LEAKED: German Government Warns Key Entities Not To Use Windows 8 – Links The NSA | InvestmentWatch: "The backdoor is called “Trusted Computing,” developed and promoted by the Trusted Computing Group, founded a decade ago by the all-American tech companies AMD, Cisco, Hewlett-Packard, IBM, Intel, Microsoft, and Wave Systems. Its core element is a chip, the Trusted Platform Module (TPM), and an operating system designed for it, such as Windows 8. Trusted Computing Group has developed the specifications of how the chip and operating systems work together."
Open Sourcers Pitch Secure Email in Dark Age of PRISM | Wired Enterprise | Wired.com: "...“E-mail is going to be with us for a long time,” says Bjarni Rúnar Einarsson, a software developer and member of the Icelandic Pirate Party. “We need to do what we can to make it more secure.” Einarsson is doing his part with Mailpile, an open source web-based e-mail client that you can run on your own computer or in the cloud. With this creation, he hopes to make it easier for every day users to encrypt their mail — without giving up the sort of search tools they get from a service like Google’s Gmail. The team has already raised over $100,000 dollars on the crowdfunding site Indie GoGo to fund its future development...."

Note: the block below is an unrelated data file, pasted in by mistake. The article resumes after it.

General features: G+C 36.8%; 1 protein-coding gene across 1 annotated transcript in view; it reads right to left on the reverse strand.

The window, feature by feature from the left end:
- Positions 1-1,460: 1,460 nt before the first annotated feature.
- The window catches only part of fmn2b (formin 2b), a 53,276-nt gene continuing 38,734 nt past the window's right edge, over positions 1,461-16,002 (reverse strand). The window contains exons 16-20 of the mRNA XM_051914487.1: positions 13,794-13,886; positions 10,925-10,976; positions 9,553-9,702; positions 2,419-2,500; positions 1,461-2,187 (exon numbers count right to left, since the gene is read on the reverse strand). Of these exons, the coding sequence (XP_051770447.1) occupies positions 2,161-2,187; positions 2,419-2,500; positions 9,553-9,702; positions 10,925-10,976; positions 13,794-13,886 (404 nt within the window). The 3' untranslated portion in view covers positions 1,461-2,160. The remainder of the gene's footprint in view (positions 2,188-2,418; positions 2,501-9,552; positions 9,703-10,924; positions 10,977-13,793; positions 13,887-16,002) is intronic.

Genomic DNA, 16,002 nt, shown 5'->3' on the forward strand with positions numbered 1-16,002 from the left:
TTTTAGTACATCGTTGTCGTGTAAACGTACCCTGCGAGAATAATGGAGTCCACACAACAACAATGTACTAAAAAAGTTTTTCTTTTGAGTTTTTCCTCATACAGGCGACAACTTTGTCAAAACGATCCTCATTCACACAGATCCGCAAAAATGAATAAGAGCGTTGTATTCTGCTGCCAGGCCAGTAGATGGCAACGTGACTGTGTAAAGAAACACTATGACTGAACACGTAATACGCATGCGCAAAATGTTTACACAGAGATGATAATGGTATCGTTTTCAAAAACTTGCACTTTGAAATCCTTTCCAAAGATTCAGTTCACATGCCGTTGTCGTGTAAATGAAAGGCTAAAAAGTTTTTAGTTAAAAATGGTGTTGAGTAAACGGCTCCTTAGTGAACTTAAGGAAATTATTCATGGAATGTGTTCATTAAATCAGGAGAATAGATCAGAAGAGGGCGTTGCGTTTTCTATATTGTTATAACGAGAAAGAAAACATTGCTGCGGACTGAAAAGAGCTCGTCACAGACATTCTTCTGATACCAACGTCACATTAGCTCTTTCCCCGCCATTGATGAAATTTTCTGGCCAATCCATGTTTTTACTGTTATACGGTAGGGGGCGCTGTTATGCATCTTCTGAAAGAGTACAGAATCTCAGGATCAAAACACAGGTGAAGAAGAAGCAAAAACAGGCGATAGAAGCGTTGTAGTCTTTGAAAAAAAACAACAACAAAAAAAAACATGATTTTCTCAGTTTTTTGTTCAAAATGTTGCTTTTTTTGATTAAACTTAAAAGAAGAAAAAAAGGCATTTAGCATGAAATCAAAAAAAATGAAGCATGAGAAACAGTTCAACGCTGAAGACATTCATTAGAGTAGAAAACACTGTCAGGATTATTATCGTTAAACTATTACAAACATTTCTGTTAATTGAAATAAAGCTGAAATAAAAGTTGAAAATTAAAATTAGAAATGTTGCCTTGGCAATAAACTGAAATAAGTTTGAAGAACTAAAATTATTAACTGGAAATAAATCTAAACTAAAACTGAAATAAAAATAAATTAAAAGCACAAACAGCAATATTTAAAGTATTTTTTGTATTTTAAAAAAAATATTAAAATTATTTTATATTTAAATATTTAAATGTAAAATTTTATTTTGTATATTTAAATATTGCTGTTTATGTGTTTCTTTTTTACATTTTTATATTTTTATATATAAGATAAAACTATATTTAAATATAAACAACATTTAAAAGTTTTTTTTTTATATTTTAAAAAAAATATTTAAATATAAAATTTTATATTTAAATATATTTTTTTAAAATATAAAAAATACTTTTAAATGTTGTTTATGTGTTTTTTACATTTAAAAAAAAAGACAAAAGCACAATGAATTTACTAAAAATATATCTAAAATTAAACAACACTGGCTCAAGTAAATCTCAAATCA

BIND Vulnerablilty Enables DNS Cache Poisoning Attack | Threatpost: "A vulnerability in the BIND domain name system (DNS) software could give an attacker the ability to easily and reliably control queried name servers chosen by the most widely deployed DNS software on the Internet, according to new research presented at the Woot Conference in Washington D.C. today. The Internet Systems Consortium has acknowledged the vulnerability."